Why the fascination with WW1?

“The dead. The body count. We don’t like to admit the war was even partly our fault ’cause so many of our people died. And all the mourning’s veiled the truth. It’s not “lest we forget,” it’s “lest we remember.” That’s what all this is about — the memorials, the Cenotaph, the two minutes’ silence. Because there is no better way of forgetting something than by commemorating it.”

This quote from The History Boys by Alan Bennett has been playing on my mind for the last couple of days.  What is it about the First World War that we are all so obsessed with?  Why that war in particular and not any other?  There’s nothing quite like a centenary to focus the mind and cause an outpouring on the artistic front, to indulge the nationwide WW1 fever.  (This probably all sounds terribly cynical – it isn’t).

I too have been swept along in this inexplicable need for commemoration.  I went to see the poppies at the Tower of London and was stunned at the sheer scale of it. Even looking at it, 888,246 is still a difficult number to get your head around.  Back in January we were putting together a season of plays for my theatre, with the intention of including one WW1-related play every year for 4 years.  We had one we liked, but then suddenly Journey’s End by R. C. Sherriff came available for amateur rights (thank you people of Samuel French London!) a powerful, moving drama full of well-drawn characters.  It opened our season in September – at the end, some people were reportedly coming out of the auditorium in tears.  It broke my heart as I took show photos, then it broke me again as I painstakingly picked through pictures trying to choose a few for front of house and the website.  But it seems we’re not the only theatre with this idea: I’ve seen posters for everything from The Accrington Pals to My Boy Jack to Birdsong.  War Horse has been running in London almost constantly since 2007.  If audience numbers are anything to go by, we’re not bored of war yet – far from it.

Our recent production of R. C. Sherriff’s ‘Journey’s End’

So are theatres fuelling this desire for stories of war and tragic loss, or simply responding to a demand for it?  Are theatre, TV and film responsible for this warped image we have that WW1 was 4 years of relentless day-and-night bombardment, whilst the truth is that there were a lot of gaps in between, that frequent rotations meant that soldiers spent very little time at the front line?  It’s easy to think that the death toll accounts for a much higher percentage of the total fighting force than it actually does.  It beggars belief that it’s as low as 10% (and that 7.8 million men lived to tell the tale).  What is it about the Western Front that has inspired so many plays as opposed to other theatres of war during WW1?  My great-grandfather served in Palestine for his part.  With a few stats, it appears that at any one time, 46% of soldiers were serving away from France and Flanders in places like Egypt, Palestine, Mesopotamia, Italy and Gallipoli.  Where are those plays?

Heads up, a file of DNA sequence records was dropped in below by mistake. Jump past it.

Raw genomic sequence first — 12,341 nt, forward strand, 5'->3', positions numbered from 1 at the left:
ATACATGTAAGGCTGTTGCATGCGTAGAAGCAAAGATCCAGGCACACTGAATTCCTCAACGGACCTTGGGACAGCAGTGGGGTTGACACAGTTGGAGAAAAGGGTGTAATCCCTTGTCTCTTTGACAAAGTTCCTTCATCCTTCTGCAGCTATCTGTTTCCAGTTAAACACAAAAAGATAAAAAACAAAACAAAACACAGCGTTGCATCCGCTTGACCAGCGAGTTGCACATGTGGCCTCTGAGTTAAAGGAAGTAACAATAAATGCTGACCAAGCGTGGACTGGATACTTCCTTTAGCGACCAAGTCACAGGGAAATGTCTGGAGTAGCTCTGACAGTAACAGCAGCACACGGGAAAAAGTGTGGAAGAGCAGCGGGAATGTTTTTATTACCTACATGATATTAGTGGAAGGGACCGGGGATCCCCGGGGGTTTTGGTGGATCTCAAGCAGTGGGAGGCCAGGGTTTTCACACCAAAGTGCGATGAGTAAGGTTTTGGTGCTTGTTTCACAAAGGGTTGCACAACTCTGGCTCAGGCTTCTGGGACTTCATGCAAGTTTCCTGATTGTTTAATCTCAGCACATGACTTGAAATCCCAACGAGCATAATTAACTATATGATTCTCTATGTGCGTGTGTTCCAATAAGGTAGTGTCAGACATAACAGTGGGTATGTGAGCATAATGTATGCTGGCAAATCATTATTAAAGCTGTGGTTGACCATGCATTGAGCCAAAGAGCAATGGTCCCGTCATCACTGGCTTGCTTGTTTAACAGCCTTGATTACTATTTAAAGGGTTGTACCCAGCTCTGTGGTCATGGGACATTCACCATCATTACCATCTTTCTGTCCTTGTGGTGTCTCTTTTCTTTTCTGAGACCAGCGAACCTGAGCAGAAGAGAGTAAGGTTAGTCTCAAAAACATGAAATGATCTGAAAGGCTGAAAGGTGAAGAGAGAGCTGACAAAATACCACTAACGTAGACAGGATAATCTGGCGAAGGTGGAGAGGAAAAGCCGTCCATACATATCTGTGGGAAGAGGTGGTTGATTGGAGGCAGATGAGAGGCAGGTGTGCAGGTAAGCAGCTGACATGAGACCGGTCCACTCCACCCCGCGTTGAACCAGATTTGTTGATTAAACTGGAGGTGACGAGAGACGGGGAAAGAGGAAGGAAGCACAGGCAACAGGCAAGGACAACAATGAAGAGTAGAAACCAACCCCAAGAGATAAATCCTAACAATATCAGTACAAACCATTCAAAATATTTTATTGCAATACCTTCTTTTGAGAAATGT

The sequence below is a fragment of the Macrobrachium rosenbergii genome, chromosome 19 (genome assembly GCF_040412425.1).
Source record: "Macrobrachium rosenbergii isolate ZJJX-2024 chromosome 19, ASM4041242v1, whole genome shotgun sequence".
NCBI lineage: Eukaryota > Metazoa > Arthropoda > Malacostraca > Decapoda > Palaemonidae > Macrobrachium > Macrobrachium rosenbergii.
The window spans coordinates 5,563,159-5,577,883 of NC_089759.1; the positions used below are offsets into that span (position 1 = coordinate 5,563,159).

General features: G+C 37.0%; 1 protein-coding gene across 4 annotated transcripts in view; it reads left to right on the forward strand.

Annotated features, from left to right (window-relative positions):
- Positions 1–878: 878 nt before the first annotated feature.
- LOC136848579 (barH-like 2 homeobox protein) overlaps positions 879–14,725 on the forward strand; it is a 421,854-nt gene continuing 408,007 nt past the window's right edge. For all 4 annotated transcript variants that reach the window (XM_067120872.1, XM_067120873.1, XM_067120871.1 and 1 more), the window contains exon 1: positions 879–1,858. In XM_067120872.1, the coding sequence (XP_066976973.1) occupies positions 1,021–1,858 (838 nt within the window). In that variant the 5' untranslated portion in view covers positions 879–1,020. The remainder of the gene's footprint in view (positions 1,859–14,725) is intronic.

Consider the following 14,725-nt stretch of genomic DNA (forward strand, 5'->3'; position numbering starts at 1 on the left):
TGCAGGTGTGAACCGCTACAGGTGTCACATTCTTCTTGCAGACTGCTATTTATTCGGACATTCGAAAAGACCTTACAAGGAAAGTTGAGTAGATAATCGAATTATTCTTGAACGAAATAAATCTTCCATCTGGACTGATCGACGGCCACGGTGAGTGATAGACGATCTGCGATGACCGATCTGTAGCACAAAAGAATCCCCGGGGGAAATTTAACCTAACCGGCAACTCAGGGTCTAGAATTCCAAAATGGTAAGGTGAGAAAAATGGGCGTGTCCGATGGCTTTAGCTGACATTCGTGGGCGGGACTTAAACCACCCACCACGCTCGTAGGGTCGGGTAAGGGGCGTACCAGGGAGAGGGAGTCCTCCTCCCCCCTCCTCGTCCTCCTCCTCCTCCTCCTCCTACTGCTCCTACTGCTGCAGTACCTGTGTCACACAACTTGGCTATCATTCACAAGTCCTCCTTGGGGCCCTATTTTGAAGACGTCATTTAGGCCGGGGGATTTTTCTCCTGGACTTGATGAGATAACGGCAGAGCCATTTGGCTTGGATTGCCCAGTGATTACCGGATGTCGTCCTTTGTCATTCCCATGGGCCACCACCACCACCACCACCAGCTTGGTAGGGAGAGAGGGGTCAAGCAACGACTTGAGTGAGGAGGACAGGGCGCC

But I suspect the theatre’s love affair with the Western Front endures for several reasons.  For the fact that it was so geographically close, that it was meant to be over so quickly, that it quickly fell into stalemate, that mass conscription meant that almost everyone can count a relative within a few generations who served.  That the roots of so many modern conflicts that dominate the news today have their roots in the clumsy decisions made at the end of the war.  But amongst other things, it’s a very basic human desire to understand.  To know why so many died, to ask whether it could’ve been different.  Or possibly, to be horrified.  To reinforce our view that so many men who went to fight for King and country died for no gain whatsoever.  Because it’s easier to shake our heads at futility than to say that the outcome of the war (which inevitably led to WW2) was worth that unprecedented scale of bloodshed.

In Doctor Scroggy’s War, recently on at Shakespeare’s Globe, it focuses briefly on the Battle of Loos and the use of poison gas; the strategy of which was pinned on the availability and position of French troops rather than the weather.  In spite of the forecast indicating that wind direction would cause the gas would blow back onto their own troops, the operation went ahead.  Generals were adamant that it was too late to call off the attack, even though they knew that they were condemning untold numbers of men to certain death.  In the places where soldiers were able to make a breakthrough, reinforcements were too far away to be of any use, or sent on their way too late so that when they arrived at the front line, they were exhausted and in no fit state to bolster momentum.  Any ground gained was soon lost – within a matter of weeks, positions reverted to as they had been before and almost 60,000 men had been killed or wounded.  It is said of Loos that the tragedy is not in the failure, but in how close they came to succeeding, if only the back up had been ready and waiting.

888,246 is not a number we should ever be comfortable with.  Art in its various guises, whether it’s a moatful of ceramic poppies, a play or a TV dramatisation, routinely keeps that wound open and serves to remind us of a war fought with so little consideration for human life.

Lest we forget indeed.


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